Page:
- Brian Chilson
The top-ranked Tide coughed up the ball at the edge of the Arkansas end zone on their first possession, and Hog fans crammed into a vibrant Razorback Stadium whimsically entertained hopes and dreams. What if this replay reversal was fate born anew? A harbinger?
It was, but only in this sense: the only thing that ended up stopping Nick Saban's fully loaded football weapon Saturday was its own firing mechanism locking up. The Tide committed three turnovers and a slew of penalties but the Razorbacks ended up paying far more dearly for their own numerous errors in a 49-30 loss that pushed the Hogs perilously close to backsliding to the ass-end of a typically vicious SEC West.
Mind you, Austin Allen was again the beacon of hope for a better future. He was guilty of three interceptions and a momentum-killing fumble, but holy hell, can the NCAA start looking into the possibility of allocating turnovers to others? All of the gaffes were a proximate byproduct of Allen's flimsy offensive line just crumbling under duress from what may well be the most physically gifted defensive unit Alabama has ever assembled.
Read that again: the most physically gifted defensive unit Alabama has ever assembled. It is such an embarrassment of riches that Saban, curmudgeon that he is, was fuming as he approached midfield to shake Bret Bielema's hand. His team just pummeled the No. 16 team in the country, in its confines, to the tune of a 19-point slaughter, and he was scowling, yelling, grimacing ... I mean, as a Hog fan, you had to HATE seeing the victor so thoroughly displeased.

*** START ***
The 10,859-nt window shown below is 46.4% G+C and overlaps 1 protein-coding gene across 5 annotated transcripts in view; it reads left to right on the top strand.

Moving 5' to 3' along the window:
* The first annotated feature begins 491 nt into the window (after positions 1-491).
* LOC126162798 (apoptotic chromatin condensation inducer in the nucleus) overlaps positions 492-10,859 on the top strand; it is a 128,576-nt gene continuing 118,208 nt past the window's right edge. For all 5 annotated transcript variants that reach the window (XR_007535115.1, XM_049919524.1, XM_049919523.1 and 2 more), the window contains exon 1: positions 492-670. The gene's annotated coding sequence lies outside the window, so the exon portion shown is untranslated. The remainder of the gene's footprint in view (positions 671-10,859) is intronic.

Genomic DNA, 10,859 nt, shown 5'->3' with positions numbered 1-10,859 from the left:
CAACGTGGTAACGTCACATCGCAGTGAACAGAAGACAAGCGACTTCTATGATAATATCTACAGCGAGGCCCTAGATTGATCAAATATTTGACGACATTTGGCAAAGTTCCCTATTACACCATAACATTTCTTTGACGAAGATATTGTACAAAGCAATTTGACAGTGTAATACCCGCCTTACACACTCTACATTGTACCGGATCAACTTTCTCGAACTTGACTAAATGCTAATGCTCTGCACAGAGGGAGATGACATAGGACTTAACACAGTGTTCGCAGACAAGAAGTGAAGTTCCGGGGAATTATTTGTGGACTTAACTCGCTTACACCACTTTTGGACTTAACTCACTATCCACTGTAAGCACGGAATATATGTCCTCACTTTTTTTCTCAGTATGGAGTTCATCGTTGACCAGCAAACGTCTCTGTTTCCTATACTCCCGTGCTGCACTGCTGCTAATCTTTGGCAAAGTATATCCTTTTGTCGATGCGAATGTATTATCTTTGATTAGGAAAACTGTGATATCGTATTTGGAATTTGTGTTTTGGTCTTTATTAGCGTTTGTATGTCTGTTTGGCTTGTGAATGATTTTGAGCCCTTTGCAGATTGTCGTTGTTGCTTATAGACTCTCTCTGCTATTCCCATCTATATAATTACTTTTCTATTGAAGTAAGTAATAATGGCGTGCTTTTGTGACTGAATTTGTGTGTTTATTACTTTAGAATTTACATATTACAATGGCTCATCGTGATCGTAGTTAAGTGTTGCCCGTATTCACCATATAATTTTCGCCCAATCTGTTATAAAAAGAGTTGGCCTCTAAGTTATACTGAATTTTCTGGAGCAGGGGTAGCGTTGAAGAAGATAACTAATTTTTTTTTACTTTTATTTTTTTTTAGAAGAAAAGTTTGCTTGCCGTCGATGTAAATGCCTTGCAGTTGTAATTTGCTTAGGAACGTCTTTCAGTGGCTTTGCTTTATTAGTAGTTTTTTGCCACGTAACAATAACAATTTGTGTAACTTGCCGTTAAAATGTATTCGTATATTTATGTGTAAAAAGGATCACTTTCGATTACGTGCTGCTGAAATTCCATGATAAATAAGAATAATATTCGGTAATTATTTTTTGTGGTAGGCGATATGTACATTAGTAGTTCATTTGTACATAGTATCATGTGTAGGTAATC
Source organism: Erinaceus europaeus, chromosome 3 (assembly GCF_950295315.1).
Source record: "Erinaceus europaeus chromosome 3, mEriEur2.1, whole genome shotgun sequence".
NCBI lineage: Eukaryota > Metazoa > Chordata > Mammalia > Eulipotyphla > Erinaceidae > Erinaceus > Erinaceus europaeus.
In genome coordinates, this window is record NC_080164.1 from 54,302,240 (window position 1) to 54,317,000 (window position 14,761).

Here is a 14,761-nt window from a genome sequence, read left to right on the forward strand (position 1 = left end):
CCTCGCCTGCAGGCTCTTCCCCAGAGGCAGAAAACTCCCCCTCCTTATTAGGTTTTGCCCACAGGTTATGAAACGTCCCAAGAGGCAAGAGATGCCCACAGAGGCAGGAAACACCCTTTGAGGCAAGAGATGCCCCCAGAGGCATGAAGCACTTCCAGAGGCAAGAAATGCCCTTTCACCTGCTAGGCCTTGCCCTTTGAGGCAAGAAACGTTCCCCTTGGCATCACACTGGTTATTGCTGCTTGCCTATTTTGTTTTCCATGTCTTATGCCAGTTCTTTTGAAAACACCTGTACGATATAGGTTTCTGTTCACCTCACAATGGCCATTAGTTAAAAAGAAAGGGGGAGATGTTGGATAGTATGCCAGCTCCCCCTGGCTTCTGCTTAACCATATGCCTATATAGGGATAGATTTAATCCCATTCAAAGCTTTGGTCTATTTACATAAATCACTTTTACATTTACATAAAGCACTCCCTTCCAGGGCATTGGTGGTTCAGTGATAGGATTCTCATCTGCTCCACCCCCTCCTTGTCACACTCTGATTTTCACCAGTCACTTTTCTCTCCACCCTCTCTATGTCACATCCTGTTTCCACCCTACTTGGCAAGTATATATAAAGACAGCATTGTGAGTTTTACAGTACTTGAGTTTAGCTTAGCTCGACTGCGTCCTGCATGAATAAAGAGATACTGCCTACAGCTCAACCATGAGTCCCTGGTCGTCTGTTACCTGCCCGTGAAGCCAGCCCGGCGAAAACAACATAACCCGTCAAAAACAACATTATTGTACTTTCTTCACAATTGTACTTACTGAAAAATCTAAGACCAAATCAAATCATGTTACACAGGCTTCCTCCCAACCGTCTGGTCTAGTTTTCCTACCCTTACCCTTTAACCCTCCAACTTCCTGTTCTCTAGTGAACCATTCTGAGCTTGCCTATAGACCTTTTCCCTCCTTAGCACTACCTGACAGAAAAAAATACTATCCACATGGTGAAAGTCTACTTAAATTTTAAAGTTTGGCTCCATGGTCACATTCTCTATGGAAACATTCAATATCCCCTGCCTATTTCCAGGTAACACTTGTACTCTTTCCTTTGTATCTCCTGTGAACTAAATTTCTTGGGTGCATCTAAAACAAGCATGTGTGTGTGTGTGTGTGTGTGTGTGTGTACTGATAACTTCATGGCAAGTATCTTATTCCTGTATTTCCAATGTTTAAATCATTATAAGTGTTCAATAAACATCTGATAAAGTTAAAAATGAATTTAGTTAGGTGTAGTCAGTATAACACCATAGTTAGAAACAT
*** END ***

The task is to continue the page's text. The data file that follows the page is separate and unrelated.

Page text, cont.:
Saban, of course, has become the master at this droll business of making Bear Bryant look like a tired old man with a bunch of yawn-inducing records. This is some kind of sordid headhunting for him, and he's damn good at it. When you recruit like this, the framework is almost irrelevant: Lane Kiffin could run the Wing-T and the entire defense could be made up of slim cornerbacks and somehow there would still be an air of dominance emanating from those cretins.
Bielema, conversely, has six games left on the slate and a real sense of desperation about what to do with them. More true freshmen are seeing the field as cogs like Dre Greenlaw go down and other players prove that their experience is more or less meaningless. Giovanni LaFrance, Britton Guidry, De'Jon Harris, Jalen Merric, and others are all going to be in the crosshairs going forward. The Hogs' offensive backfield and wideouts are the only secure positions, and even Devwah Whaley is getting more action now, and seeming to embrace it.
The problem is that the nonconference games are fully in the barn, and the likes of Ole Miss, Auburn, Florida and even interim coach-led LSU have all kinds of optimism now that they've seen the Razorback defense literally corrode before their eyes. Two years ago, Robb Smith was the toast of the town; flashing forward, he looks like a guy needing a lifeboat. There's sentiment (maybe from me alone?) that Paul Rhoads could do no worse taking on this defense the rest of the season.
For Arkansas to take back this campaign, the ongoing trend of sharper focus in the second halves of recent seasons must resurface again. Alabama broke off two runs of 50 yards or greater in the first quarter Saturday. The number of plays where Hog defenders were miles from engagement was astonishing. Maybe an influx of competition at positions could help. And Bielema already shelved the erratic Cole Hedlund in favor of Adam McFain at kicker, so he's got an itchy trigger finger on the right spots.
But Ole Miss will be merciless and will sense blood in the water. That's at least less imposing because of the Hogs' recent successes against the Rebels, and because the defense is nowhere near comparable in quality or depth when assessed against the Tide's monsters. And a sense of desperation has seemingly buoyed this program before.